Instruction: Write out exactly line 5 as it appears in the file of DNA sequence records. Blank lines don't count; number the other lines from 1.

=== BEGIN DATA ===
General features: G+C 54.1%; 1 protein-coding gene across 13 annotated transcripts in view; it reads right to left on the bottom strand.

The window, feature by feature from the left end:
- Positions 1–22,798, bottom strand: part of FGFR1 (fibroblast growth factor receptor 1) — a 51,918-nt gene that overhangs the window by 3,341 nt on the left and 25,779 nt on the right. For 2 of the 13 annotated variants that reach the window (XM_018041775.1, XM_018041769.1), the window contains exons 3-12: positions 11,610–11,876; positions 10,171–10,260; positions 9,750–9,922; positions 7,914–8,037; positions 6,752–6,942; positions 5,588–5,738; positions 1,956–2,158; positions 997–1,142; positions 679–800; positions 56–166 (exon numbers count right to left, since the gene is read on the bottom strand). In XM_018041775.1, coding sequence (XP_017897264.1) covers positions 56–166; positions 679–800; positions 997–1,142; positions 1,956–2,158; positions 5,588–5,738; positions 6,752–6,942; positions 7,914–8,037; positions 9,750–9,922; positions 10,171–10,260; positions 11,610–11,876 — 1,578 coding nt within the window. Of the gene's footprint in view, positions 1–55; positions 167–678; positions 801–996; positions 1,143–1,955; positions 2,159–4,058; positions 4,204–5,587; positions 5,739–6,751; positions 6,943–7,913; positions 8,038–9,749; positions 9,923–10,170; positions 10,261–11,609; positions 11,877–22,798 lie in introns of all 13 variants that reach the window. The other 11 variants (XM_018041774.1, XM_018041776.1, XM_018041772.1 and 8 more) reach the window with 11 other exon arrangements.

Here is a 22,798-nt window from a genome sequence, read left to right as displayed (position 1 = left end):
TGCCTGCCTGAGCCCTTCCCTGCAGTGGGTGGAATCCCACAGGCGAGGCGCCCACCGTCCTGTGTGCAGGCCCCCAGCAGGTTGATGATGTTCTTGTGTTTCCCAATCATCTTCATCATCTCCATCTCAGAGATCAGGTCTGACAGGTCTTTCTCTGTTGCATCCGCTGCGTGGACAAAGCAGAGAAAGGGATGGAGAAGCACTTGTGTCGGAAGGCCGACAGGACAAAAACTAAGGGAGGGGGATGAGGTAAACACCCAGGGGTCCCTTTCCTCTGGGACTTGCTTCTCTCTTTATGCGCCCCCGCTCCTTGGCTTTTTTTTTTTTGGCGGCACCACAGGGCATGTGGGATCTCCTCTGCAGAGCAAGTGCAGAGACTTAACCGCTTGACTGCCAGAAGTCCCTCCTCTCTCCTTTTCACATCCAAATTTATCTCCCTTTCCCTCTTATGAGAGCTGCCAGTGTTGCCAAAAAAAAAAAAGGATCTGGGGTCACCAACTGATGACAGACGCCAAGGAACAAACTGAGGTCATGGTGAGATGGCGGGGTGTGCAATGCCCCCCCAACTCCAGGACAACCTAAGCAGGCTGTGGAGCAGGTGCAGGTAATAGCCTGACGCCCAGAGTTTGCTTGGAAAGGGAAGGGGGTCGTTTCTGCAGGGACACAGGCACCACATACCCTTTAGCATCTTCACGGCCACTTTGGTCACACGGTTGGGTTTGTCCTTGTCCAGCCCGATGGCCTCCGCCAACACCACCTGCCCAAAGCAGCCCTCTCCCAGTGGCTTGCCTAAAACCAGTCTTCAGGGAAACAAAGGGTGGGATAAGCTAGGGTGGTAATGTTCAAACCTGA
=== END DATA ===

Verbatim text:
TGCCTGCCTGAGCCCTTCCCTGCAGTGGGTGGAATCCCACAGGCGAGGCGCCCACCGTCCTGTGTGCAGGCCCCCAGCAGGTTGATGATGTTCTTGTGTTTCCCAATCATCTTCATCATCTCCATCTCAGAGATCAGGTCTGACAGGTCTTTCTCTGTTGCATCCGCTGCGTGGACAAAGCAGAGAAAGGGATGGAGAAGCACTTGTGTCGGAAGGCCGACAGGACAAAAACTAAGGGAGGGGGATGAGGTAAACACCCAGGGGTCCCTTTCCTCTGGGACTTGCTTCTCTCTTTATGCGCCCCCGCTCCTTGGCTTTTTTTTTTTTGGCGGCACCACAGGGCATGTGGGATCTCCTCTGCAGAGCAAGTGCAGAGACTTAACCGCTTGACTGCCAGAAGTCCCTCCTCTCTCCTTTTCACATCCAAATTTATCTCCCTTTCCCTCTTATGAGAGCTGCCAGTGTTGCCAAAAAAAAAAAAGGATCTGGGGTCACCAACTGATGACAGACGCCAAGGAACAAACTGAGGTCATGGTGAGATGGCGGGGTGTGCAATGCCCCCCCAACTCCAGGACAACCTAAGCAGGCTGTGGAGCAGGTGCAGGTAATAGCCTGACGCCCAGAGTTTGCTTGGAAAGGGAAGGGGGTCGTTTCTGCAGGGACACAGGCACCACATACCCTTTAGCATCTTCACGGCCACTTTGGTCACACGGTTGGGTTTGTCCTTGTCCAGCCCGATGGCCTCCGCCAACACCACCTGCCCAAAGCAGCCCTCTCCCAGTGGCTTGCCTAAAACCAGTCTTCAGGGAAACAAAGGGTGGGATAAGCTAGGGTGGTAATGTTCAAACCTGA